TechWeekEurope speaks to Splunk SVP Marc Olesen to find out how the data analysis firm’s ramping up its cloud efforts
Splunk, the US data analytics software giant, has spent much of this week at its annual .Conf user show talking about hybrid cloud. The vendor, continually moving away from its Software-as-a-Service roots, is naturally touting its Splunk Cloud platform as the best way of dealing with data in a cloud environment.
Splunk Cloud allows users to search, analyse, and take apart a wealth of data trawled from various pools such as IoT, websites, and apps all in the cloud.
TechWeekEurope took some time with Splunk senior vice president, Marc Olesen, to discuss why the firm thinks hybrid is king, and how it’s going to achieve success for both Splunk and its customers.
“Around the design principles of Splunk Cloud, there’s a huge focus on hybrid,” Olesen says. “Really, to deliver that true hybrid experience, we had to leverage the same engine, and architect with the same engine, or else we wouldn’t really pull it off.”
What Olesen is referring to is hooking up Splunk Enterprise, the core data analytics platform, with Splunk Cloud, to make them work hand in hand to deliver results easily.
“Splunk Enterprise is really synonymous with Splunk Cloud. What we did with Splunk Cloud was really automated all of the provisioning and updates and fabric around Splunk Enterprise – things you’re going to look for in any elastic environment in the cloud. But the engine is the same, so that’s where all the feature functionality is common,” says Olesen.
“And this way, also, when you have Splunk Enterprise on-premise, you can very seamlessly speak to Splunk Cloud, and be able to search for data that’s been indexed in both spots.”
One of the crucial reasons for Splunk’s hybrid game plan is to obviously increase its customer base, scooping up customers that are cloud-savvy and hybrid-ready. With a true hybrid platform, it seems Splunk is better prepared for today’s lean, fast, new customer.
“We’re really looking for, and getting, customers of all shapes and sizes, which is exciting,” says Olesen. “We say there are three paths to Splunk Cloud. The first is very small deployments, but not necessarily small customers, but small deployments. It’s all self-service. They go the web, sign up for a trial, and pay with a credit card.”
“Then we’ve got net new customers, such as partners. Then we’ve got customers that are existing Splunk customers who are expanding into the cloud. Gatwick Airport actually fits that example – they’ve got some Splunk on-premise, and have either moved that to the cloud and expanded it or left it on-premise for the hybrid experience,” says Olesen.
Splunk claims it’s witnessing a surge in small customers from a wide horizontal arc of industries.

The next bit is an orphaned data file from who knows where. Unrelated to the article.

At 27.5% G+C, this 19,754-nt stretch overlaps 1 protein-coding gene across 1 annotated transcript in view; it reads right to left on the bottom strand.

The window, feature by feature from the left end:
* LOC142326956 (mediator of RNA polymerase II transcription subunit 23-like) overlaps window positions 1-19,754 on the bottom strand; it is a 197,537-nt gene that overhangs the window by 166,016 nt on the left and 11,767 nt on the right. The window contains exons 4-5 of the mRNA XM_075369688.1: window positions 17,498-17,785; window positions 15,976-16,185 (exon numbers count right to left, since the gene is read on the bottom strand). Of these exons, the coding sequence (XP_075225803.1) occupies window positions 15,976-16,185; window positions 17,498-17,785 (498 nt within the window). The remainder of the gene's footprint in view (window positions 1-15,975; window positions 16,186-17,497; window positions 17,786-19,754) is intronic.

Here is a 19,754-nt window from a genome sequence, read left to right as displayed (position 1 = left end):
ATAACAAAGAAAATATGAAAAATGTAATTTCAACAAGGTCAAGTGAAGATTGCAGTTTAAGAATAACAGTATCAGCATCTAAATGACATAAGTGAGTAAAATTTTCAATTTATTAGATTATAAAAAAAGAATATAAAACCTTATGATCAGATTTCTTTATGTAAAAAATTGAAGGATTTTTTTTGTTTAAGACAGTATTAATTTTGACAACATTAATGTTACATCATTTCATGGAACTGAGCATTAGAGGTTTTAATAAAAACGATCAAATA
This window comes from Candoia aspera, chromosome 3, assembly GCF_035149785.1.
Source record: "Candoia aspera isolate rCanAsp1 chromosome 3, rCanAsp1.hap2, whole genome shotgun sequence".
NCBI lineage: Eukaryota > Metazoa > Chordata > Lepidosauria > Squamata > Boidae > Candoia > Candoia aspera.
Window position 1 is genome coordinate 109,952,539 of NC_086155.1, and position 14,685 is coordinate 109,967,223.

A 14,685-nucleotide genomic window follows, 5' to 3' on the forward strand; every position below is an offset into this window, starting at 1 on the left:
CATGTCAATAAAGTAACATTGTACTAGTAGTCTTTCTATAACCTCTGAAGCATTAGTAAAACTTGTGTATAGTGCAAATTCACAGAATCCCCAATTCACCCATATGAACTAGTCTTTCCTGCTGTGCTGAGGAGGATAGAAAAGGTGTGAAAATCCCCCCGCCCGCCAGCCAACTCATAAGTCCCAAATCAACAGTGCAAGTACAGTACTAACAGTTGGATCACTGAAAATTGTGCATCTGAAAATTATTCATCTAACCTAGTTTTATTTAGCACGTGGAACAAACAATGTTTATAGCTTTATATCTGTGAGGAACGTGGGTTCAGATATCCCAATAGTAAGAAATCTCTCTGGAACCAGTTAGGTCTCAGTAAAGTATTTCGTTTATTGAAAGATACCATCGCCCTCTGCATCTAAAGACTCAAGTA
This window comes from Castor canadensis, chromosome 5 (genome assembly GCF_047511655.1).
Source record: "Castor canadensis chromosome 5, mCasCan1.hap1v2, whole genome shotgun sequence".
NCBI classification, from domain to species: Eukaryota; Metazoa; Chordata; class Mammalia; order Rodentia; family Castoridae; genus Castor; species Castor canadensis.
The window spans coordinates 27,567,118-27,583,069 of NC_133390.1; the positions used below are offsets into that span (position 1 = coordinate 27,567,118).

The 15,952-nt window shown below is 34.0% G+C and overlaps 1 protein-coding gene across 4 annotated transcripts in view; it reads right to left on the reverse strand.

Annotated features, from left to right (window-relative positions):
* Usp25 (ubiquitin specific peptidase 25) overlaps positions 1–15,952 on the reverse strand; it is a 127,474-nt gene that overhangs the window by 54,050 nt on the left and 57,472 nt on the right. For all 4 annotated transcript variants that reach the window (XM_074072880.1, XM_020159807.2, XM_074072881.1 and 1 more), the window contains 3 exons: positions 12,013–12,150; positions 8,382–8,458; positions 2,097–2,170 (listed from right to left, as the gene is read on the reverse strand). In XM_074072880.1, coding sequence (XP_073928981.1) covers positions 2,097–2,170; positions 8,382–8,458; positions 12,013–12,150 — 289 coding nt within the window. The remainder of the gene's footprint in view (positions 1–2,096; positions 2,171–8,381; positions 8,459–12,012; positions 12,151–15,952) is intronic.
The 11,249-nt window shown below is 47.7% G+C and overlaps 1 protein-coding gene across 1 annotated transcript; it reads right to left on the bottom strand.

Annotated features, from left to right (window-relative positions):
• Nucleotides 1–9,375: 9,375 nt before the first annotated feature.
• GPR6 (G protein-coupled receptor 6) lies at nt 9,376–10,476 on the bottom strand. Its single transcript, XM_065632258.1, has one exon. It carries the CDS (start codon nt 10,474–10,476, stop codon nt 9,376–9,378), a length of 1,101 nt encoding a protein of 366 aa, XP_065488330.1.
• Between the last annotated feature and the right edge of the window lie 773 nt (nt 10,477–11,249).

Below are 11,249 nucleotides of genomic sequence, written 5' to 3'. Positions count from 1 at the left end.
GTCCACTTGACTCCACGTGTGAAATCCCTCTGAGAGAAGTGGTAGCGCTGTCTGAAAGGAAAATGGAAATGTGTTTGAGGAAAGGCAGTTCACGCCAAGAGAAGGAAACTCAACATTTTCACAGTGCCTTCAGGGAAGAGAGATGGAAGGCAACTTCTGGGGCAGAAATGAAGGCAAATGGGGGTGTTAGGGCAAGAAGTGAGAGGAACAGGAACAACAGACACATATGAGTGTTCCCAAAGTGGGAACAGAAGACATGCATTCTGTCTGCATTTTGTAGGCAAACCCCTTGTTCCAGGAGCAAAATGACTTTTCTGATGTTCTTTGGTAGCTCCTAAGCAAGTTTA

“It’s very horizontal. It really is. When we dissect our install base, we see it spanning a lot of industries. From financial services, who are very security focused and want sensitivity around the data all the way to online services, manufacturing, and retail, such as Tesco in EMEA,” says Olesen.
“Customers can have the option of Splunk Light or Splunk Enterprise in the cloud. We made Splunk Light available for on-premise deployments last March, and just recently we made it available in the cloud as well,” says Olesen.
“So now when a potential customer comes in to look at the cloud experience, they have a choice between Splunk Light, which is for 1-20GB per day, or Splunk Cloud/Enterprise, which starts at 5GB per day.
The whole model around Splunk Light is really expanding the customer base. We found that there was a lower end of the market for smaller deployments that didn’t want all of the feature functionality of Splunk Enterprise, so we skinnied it down. It’s less expensive.”
Specifically priced for small IT environments, Splunk Light in the cloud seems like a simple revenue source for Splunk, wafting the chance of upgrading to the full package once the user’s hooked.
And when it comes to competitors, Olesen says there really is no competition when it comes to Splunk’s range.
“We definitely see other players in that price point, but what we don’t see is players who can go all the way down as low as we can go but also fully scale up to a true hybrid experience,” says Olesen.
Wrapping up Splunk’s efforts in the hybrid experience is the claim that it can deliver large reductions in total cost ownership by using cloud, all thanks to the company’s own “seamless integration”.
“We have the ability to very efficiently run Splunk. We’ve got a lot of expertise and scale, and then also all of the automation fabric for hybrid. Our cost to operate and run Splunk is pretty efficient,” says Olesen. This efficiency in its software that keeps the hardware costs down for hybrid results in lower costs for customers, says the company.